Bad Credit - Personal Line of Credit
Written by True Tamplin, BSc, CEPF®
Updated on July 10, 2021
Having bad credit can make it difficult to get a personal line of credit.
What’s worse is that if you apply, your credit score may go down even further when your lender performs a “hard inquiry”into your credit status.
Low APR credit cards tend to be cheaper and easier to get, making them a potential alternative.
Bad Credit – Personal Line of Credit FAQs
Line of Credit (LOC) Definition
What Is a Line of Credit and How Does it Work? Revolving vs Non-Revolving
Lines of credit will either remain open, or will close, once the loan has been repaid.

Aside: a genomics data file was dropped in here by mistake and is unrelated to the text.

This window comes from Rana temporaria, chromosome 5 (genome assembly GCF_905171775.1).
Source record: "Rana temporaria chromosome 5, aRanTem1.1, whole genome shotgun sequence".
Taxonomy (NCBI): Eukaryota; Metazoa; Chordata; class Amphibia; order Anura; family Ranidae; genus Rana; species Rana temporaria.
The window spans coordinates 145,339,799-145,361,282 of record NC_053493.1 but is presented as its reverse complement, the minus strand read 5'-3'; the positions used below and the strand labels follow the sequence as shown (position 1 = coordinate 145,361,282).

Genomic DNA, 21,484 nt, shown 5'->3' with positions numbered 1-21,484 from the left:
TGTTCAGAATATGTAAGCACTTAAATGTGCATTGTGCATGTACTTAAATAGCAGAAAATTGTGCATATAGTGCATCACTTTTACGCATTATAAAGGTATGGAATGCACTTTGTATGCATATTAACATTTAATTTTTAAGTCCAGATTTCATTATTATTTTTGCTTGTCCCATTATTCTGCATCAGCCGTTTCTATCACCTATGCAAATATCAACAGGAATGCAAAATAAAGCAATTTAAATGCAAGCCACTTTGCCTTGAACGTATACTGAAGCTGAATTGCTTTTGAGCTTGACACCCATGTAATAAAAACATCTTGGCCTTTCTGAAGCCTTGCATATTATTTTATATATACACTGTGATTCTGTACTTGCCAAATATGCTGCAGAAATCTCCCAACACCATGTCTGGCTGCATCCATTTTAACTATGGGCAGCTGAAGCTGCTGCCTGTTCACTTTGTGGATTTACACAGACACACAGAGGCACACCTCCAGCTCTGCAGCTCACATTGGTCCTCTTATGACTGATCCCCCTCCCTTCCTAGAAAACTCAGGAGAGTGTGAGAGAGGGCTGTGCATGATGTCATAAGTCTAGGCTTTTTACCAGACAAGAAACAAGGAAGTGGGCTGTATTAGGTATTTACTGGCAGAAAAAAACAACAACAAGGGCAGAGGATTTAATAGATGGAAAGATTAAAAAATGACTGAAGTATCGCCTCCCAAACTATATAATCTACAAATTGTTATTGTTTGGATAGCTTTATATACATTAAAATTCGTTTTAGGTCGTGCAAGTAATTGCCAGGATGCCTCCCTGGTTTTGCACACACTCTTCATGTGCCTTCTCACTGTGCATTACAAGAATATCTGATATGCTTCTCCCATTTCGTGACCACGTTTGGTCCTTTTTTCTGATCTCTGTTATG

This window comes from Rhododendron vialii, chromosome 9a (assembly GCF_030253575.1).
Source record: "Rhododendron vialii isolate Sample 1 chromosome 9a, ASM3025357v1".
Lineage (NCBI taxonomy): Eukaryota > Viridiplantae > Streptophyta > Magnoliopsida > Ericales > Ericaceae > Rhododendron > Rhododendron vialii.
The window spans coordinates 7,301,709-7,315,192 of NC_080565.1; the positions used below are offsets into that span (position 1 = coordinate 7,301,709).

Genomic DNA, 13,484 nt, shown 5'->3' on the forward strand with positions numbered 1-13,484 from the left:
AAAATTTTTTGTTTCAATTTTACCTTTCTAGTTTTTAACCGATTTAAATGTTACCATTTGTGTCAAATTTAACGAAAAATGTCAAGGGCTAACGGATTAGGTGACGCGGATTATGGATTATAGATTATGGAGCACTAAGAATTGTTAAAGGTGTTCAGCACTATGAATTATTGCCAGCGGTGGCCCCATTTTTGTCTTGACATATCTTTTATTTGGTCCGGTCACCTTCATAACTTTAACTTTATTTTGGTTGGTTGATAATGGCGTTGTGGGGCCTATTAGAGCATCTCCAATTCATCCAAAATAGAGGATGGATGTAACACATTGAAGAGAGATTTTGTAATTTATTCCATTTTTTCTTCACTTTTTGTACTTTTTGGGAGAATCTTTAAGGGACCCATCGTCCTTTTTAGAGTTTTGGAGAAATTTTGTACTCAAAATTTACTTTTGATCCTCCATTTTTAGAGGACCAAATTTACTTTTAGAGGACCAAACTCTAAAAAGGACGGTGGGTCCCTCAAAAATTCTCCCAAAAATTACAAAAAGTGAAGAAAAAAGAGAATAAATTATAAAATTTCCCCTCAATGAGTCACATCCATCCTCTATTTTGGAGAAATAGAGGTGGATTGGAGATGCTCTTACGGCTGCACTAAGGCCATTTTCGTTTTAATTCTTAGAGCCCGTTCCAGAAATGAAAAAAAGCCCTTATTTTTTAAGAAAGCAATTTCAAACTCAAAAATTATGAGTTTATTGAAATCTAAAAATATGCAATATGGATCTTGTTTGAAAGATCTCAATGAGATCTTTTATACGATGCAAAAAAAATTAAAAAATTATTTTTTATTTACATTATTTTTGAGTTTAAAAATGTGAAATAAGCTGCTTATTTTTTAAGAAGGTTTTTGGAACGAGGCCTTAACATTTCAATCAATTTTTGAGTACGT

Revolving lines of credit are considered “revolving”because an individual’s credit is replenished when some or all of the outstanding debt has been paid off.
In contrast, a non-revolving line of credit is closed once the account is fully paid off, such as a student loan or mortgage.
Non-revolving credit usually has a lower interest rate.
How does a Line of Credit Work? Secured vs Unsecured
A home equity loan is an example of a collateralized loan, whereby the home is the collateral and will be claimed by the creditor in the event of a default on the loan.
Credit card loans are almost always unsecured, which causes creditors to take on more risk and is why credit card interest rates are generally higher and the borrowing limits are generally lower than secured loans.